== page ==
Interviewing past the platitudes

From this past Sunday’s New York Times, a review of Craig Taylor’s “Londoners”:

Taylor devoted five years to collecting the material for “Londoners.” He gathered stories from all 32 boroughs, conducting formal interviews with more than 200 people, running through 300 tape-recorder batteries and taking down enough notes to generate transcripts of more than 950,000 words. Fewer than half the people he talked to made the final cut. Some interviews took months to set up and lasted just a few minutes. Others went on for hours.

The reviewer, a journalist herself, makes an excellent point about the challenges in interviewing:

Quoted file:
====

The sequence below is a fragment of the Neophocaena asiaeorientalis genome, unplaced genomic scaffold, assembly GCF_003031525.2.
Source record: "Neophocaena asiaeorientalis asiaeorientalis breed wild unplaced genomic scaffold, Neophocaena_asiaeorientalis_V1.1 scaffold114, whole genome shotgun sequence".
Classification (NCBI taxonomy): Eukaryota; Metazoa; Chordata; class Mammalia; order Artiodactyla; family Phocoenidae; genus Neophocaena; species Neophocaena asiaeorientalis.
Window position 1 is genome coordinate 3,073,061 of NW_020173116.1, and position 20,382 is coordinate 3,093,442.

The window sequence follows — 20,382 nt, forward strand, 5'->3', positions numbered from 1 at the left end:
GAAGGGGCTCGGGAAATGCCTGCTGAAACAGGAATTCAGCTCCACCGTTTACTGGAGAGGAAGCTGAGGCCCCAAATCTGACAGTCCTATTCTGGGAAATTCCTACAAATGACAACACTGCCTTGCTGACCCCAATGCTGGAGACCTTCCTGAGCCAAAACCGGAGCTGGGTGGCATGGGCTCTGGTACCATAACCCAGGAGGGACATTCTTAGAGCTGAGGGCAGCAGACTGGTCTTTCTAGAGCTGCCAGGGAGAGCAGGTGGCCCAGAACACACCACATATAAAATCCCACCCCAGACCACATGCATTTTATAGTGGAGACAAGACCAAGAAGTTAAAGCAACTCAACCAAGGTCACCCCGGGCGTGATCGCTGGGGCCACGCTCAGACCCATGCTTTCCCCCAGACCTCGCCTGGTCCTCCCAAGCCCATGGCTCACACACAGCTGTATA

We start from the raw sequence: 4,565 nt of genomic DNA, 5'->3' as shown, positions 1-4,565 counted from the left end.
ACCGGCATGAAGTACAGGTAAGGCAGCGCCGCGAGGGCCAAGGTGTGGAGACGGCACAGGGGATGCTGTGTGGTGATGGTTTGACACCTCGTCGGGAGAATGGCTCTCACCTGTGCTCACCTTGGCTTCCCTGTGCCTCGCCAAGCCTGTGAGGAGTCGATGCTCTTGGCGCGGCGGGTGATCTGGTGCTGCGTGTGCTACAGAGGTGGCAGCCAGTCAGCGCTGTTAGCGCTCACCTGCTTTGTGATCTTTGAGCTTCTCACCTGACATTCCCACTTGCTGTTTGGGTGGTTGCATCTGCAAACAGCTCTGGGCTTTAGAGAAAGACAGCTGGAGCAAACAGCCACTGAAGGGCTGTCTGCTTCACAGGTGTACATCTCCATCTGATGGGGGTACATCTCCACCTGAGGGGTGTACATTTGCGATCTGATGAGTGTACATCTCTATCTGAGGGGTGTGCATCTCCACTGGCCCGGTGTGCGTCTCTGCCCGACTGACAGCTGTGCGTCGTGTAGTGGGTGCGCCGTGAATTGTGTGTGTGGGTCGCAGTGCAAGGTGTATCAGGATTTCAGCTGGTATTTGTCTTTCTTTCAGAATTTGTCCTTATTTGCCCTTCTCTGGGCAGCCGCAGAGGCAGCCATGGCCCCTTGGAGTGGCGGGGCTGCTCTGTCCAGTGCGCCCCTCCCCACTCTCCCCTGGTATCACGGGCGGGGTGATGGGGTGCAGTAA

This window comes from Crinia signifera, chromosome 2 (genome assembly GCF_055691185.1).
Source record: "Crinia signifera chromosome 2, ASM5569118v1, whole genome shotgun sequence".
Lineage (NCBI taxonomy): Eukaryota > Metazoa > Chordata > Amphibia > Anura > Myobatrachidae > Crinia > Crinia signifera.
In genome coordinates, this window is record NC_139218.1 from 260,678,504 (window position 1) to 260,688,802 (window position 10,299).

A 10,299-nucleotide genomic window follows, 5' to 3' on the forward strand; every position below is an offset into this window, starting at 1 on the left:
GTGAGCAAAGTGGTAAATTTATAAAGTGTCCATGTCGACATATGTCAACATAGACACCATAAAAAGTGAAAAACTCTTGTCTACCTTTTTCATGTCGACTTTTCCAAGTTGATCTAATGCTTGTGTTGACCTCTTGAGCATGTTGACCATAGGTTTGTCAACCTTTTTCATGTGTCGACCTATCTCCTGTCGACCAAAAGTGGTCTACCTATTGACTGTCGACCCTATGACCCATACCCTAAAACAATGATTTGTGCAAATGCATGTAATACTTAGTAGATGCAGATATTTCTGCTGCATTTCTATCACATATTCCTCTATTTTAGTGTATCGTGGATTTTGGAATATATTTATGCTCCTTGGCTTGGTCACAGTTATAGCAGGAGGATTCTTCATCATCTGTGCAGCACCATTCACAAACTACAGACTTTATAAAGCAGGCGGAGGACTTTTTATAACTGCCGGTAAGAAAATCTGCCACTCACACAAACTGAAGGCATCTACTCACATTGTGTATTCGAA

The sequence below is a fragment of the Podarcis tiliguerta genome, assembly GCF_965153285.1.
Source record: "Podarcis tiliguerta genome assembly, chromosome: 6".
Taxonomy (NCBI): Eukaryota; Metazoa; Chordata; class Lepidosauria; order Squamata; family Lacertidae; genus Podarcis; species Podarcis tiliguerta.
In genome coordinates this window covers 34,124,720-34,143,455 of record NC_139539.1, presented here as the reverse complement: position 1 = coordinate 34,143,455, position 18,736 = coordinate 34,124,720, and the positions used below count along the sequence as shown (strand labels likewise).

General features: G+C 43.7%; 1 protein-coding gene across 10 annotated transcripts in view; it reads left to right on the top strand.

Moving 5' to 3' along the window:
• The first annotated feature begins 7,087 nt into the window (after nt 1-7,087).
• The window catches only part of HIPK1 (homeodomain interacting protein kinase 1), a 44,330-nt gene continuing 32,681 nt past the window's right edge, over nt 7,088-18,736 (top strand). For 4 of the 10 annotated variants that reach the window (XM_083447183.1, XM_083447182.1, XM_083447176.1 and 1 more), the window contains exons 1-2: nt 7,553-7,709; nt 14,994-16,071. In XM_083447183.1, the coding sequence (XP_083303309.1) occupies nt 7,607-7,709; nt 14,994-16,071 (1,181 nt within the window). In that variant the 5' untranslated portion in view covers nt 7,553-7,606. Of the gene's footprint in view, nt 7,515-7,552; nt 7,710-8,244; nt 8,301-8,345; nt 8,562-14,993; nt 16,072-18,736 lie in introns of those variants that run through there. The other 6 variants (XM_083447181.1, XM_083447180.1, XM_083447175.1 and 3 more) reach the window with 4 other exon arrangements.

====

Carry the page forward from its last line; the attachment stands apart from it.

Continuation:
Anyone who conducts interviews for a living knows how hard it can sometimes be to get subjects to move past cant and cliché, to leave the platitudes and drive on to the good stuff. (How many articles feature people expressing “shock and sadness” at their neighbors’ personal tragedies or noting that a murder victim “kept to himself”?)

Collecting soundbites is easy; the trope of the soundbite is so well-entrenched that most anyone will perform one in the right circumstances. Sometimes those soundbites feel – to the interviewer – like nuggets. It’s up to us to understand the difference between performance that we’re eliciting and a comment or observation that leads us towards insight.

Note: For more “Londoners” Taylor himself has an essay elsewhere in Sunday’s paper.


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